Bill Millard, a guy who once wrote a rock music column for me in another place, another time, and another newspaper, instantly identified himself as a long-lost blood brother of mine when he admitted to having (a) an abiding love for the music of Pere Ubu, and (b) friends who did not. One of his friends went so far as to say that the two most terrifying words in the English language were “Pere” and “Ubu.” Hermano! He’s moved on to his own rock band, Shanghai Love Motel, and I’m trying to get some more books published, but the Ubu link will always be there.
When the debut Ubu album (debubu?), The Modern Dance, came out in 1978, a high school buddy who’d followed my changing musical tastes through the import edition of The Clash , Rocket to Russia, Another Green World, Fingerprince,and Never Mind the Bollocks, Here’s the Sex Pistols rolled his eyes and said “No way” after sitting through the industrial screech that opens “Non-Alignment Pact” and the crowd noises that serve as the chorus for “The Modern Dance.” It was the shrieking horns on “Laughing,” combined with Dave Thomas’ nasal bleat, that finally did him in. No judgment on my part, but I still love the deliberately unlovely thing.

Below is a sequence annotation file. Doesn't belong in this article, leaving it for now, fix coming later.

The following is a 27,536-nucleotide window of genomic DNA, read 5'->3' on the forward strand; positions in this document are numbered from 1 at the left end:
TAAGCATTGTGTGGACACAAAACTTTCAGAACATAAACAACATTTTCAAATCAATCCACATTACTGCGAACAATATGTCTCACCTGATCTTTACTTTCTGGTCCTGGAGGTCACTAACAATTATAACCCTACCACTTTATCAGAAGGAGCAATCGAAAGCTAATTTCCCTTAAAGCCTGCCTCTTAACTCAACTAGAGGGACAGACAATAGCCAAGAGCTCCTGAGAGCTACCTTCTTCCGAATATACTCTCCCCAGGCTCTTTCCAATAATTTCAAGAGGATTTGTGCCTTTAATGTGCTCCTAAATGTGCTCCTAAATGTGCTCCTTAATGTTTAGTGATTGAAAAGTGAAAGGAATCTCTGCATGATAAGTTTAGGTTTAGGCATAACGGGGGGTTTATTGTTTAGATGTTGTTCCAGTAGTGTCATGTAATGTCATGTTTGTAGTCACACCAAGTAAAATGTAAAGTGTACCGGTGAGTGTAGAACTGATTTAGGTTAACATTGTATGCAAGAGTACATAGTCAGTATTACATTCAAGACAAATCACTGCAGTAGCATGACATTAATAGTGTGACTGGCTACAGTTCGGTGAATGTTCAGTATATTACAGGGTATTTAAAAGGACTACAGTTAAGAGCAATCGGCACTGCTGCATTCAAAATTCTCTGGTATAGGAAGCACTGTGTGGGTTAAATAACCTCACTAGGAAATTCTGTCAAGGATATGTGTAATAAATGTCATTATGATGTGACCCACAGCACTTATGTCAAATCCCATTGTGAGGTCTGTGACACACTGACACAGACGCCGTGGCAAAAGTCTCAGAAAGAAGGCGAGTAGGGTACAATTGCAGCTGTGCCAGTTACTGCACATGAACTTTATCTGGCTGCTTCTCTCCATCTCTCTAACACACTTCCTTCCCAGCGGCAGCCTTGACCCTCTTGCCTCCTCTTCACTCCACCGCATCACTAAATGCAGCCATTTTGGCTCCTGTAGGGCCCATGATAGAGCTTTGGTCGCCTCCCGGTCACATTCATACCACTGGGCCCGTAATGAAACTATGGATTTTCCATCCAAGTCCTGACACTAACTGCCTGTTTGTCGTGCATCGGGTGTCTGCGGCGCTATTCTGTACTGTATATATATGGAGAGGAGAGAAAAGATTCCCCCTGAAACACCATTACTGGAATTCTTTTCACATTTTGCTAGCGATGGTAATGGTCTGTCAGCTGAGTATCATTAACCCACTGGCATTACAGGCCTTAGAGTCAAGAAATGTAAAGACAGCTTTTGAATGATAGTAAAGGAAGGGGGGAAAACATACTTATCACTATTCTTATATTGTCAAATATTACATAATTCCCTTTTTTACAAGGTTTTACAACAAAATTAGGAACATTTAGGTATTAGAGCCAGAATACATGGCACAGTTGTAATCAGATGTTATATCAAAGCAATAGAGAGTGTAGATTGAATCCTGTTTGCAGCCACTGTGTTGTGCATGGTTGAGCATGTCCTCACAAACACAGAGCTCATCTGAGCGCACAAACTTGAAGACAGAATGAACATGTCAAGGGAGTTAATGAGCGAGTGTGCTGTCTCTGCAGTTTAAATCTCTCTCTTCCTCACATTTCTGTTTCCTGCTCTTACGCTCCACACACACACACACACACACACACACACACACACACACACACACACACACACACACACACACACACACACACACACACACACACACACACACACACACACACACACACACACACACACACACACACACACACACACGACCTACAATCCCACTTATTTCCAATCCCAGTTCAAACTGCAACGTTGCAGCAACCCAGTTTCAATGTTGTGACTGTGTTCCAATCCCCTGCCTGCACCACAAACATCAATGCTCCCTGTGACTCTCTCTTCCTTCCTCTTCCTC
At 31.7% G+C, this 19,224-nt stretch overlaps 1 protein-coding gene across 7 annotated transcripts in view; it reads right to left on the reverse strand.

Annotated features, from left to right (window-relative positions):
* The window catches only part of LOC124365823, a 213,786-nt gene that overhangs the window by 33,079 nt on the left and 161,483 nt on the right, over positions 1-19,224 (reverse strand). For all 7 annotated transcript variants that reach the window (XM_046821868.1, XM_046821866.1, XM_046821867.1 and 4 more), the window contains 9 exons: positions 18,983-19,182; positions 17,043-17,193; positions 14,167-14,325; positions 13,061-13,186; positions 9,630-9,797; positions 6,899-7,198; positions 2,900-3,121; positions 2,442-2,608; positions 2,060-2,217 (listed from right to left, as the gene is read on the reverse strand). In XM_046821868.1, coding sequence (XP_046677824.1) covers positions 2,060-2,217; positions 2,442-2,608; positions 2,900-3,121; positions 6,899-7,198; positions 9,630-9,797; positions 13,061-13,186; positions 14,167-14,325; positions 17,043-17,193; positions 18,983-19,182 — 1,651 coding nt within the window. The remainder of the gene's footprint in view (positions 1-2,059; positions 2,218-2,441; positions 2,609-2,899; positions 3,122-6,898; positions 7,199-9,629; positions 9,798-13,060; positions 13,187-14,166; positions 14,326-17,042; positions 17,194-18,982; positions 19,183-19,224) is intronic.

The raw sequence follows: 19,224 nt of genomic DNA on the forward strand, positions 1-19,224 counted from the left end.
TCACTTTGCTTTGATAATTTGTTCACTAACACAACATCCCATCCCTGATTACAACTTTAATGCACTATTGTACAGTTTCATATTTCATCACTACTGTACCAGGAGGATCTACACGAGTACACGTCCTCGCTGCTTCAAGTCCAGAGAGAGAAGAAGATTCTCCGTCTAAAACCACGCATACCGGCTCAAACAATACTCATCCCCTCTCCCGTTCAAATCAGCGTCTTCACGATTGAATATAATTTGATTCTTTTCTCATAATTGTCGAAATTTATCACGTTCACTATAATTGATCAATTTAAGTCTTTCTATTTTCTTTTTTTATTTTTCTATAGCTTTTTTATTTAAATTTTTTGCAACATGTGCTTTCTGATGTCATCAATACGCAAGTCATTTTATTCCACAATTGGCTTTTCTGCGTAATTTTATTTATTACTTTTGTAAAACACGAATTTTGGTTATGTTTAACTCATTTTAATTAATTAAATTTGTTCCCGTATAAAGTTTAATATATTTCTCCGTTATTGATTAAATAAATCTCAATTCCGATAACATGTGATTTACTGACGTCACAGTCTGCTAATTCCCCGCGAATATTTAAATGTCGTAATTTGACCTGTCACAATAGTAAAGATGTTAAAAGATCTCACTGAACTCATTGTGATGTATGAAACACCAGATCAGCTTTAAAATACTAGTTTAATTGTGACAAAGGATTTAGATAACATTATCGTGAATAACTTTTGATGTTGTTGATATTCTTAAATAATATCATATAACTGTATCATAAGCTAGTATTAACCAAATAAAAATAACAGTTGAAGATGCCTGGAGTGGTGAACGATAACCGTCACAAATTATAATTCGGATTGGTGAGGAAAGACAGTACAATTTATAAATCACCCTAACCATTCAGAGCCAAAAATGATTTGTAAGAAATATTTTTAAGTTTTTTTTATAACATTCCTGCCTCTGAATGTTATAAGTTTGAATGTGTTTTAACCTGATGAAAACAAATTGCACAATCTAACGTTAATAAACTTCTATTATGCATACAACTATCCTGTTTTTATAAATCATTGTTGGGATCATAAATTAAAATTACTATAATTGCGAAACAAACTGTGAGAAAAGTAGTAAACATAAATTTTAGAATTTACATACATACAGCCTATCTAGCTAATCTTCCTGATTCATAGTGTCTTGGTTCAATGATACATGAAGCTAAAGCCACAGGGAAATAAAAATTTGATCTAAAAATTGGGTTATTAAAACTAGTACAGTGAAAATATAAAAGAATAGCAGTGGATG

I mention all this as a lead-in for Glenn Kenny’s review/reminiscence about The Modern Dance, which evokes the sheer excitement of being a hardcore music fan in the very late Seventies, when the punks and New Wavers were coming into their own and getting record deals, and it seemed like a must-listen album was coming out every other day. The only comparable period, for me anyway, would be the late Eighties and early Nineties, when hip hop was exploding with great, original groups having their say on vinyl, and I was racing to keep up with Public Enemy, Digital Underground, De La Soul, Boogie Down Productions, Ice-T, and the Jungle Brothers. (Even Straight Outta Compton and Ice Cube’s first solo record were part of the excitement, until gangsta rap rolled in like a tsunami of Agent Orange.) It also brings to mind the last time I watched Ubu perform, when the screeching that opens “Non-Alignment Pact” drew the kind of response another crowd would reserve for the opening notes of “Stairway to Heaven.”
Time to put some tracks from The Tenement Year on the bookstore sound system.